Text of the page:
A keyword search of the Library of Congress database (which includes Letters of Delegates to Congress, Journals of the Continental Congress, Elliot’s Debates, and the House and Senate Journals of the 1st Congress) for the term “bear arms” between 1775 and 1791, returns forty-one relevant hits, of which only four do not use the phrase “bear arms” in an explicitly military context. Of course, Heller’s lawyers feel they have absolved themselves from using these sources by implying that if the term “bear arms” was not exclusively military in meaning then there is room for an individual gun rights interpretation. But surely the issue of how this phrase was understood turns precisely on which meanings were orthodox and which were idiosyncratic. In essence, what the respondent is asking us to do is ignore the preponderance of evidence that supports a military reading of “bear arms” in favor of a few sources that do not.

Readex’s Early American Imprints and Early American Newspapers databases together encompass most of the American newspapers, pamphlets, and broadsides published in the crucial period of 1763 to 1791. The comprehensive nature of these archives can give scholars a high degree of certainly that keyword searches accurately reflect common usage since they contain most of the surviving printed material from the colonies and early Republic. The Early American Imprints series contains over 15,500 documents from 1763-1791 alone, 273 of which use the phrase “bear arms.” Disregarding reprints of the Bill of Rights, all quotations of the text of the Second Amendment in congressional debate, foreign news (even though it is usually about military actions overseas), reprints of the Declaration of Independence (even though its condemnation of Britain for forcing Americans to “bear arms against their country” has a clear military meaning), and all repeated or similar articles, 111 hits remain. Only two do not use the phrase in a military context or to connote collective military action.

Using the same method of sorting results from the 132 papers published from 1763-1791, the Early American Newspapers database returns 115 relevant hits, with all but five using a military construction of “bear arms.” The evidence, more fully explained in my forthcoming article, is clear: the dominant understanding of the term “bear arms” at the time the Second Amendment was proposed fits the militia model, not the private rights model. Even the oft quoted Tench Coxe, who believed that the people had a right to “keep and bear their private arms” made his comments on arms-bearing while discussing the need for “military forces which shall be occasionally raised to defend our country.” Indeed, the dominant model of keeping and bearing arms in the Founding era was one in which citizens kept private arms that were regulated for a particular public purpose.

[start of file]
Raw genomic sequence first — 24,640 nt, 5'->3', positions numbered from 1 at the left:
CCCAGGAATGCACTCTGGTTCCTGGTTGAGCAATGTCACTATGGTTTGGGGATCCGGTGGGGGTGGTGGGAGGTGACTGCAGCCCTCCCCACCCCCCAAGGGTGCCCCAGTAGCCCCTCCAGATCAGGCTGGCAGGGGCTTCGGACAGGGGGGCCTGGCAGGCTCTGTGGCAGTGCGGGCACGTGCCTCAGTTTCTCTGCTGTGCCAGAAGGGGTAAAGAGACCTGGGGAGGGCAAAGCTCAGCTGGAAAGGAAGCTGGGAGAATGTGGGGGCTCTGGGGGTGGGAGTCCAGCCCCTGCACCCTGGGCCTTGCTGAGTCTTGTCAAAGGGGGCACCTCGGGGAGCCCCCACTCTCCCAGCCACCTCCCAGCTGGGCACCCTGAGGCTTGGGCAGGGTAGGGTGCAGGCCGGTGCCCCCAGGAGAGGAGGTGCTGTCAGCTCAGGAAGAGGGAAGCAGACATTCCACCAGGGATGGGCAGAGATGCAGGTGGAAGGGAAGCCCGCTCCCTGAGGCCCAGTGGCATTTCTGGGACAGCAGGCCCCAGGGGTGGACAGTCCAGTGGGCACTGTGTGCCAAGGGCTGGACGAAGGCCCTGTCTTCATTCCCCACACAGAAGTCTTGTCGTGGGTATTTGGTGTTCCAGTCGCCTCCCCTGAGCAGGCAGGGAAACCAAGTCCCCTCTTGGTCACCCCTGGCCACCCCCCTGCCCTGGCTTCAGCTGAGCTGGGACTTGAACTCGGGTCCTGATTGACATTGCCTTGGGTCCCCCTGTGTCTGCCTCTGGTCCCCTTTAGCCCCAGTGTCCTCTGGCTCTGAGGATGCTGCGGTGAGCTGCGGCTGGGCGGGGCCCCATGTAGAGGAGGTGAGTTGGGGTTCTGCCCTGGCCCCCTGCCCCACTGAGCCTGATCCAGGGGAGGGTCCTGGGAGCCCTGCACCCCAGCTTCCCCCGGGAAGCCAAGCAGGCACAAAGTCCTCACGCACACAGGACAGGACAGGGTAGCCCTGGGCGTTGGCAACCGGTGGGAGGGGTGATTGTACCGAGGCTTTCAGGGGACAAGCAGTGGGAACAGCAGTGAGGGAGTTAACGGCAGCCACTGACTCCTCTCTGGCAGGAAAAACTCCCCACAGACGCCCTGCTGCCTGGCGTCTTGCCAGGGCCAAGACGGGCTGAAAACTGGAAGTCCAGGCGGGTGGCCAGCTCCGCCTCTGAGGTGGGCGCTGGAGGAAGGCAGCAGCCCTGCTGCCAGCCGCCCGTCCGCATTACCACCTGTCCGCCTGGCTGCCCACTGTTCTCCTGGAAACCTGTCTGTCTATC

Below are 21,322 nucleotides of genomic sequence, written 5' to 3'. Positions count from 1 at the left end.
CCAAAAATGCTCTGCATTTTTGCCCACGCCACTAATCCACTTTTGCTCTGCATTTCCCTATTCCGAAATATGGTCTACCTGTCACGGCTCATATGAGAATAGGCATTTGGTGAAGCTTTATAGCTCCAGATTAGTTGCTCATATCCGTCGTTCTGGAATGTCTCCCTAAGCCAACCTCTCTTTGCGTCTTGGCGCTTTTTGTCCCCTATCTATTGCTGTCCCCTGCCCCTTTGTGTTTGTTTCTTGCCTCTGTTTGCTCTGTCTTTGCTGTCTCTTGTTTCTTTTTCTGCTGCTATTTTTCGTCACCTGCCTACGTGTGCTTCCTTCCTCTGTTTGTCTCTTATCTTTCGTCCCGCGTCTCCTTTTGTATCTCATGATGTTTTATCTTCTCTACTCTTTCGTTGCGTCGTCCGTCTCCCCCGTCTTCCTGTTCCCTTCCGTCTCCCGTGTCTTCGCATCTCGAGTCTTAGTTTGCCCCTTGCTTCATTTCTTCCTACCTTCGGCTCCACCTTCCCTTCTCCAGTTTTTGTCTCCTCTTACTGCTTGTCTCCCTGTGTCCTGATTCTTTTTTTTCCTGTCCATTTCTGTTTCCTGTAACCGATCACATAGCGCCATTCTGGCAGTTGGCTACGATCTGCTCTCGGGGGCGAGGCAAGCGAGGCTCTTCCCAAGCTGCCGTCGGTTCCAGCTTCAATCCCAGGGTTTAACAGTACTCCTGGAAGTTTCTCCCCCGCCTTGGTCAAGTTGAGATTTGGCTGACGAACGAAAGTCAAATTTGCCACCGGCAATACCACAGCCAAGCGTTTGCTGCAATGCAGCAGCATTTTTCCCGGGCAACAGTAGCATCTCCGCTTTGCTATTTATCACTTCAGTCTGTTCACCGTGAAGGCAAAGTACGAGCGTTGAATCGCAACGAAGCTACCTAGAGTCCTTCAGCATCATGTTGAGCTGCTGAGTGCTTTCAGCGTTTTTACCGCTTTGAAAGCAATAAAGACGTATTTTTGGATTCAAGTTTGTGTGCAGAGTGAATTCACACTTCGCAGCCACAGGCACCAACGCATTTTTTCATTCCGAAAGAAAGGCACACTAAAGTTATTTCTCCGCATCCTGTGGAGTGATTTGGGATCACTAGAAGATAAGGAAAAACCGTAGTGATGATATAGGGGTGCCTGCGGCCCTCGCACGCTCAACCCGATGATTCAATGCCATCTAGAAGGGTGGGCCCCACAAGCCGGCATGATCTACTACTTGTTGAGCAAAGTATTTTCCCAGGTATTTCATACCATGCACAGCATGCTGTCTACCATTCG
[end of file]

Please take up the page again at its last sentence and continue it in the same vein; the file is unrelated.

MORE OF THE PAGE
Heller and his amici have created a fictive alternate history that judges and lawyers have used to disregard the orthodox meaning of texts and substitute in its place idiosyncratic usage. Given this tendency, one can appreciate why gun rights advocates are so fond of the Dissent of the Pennsylvania Minority, one of the very few founding texts they cite to support their reading of the Second Amendment. The only problem with using this text is that James Madison did not consult it, and the language of the Second Amendment bears no relation to it. The gun rights approach to history is ahistorical and rests on a flawed methodology whereby the preponderance of evidence that contradicts the so-called Standard Model is ignored in favor of a few minority voices. To reverse more than seventy years of precedent on the basis of such flawed originalist scholarship would be a grave error.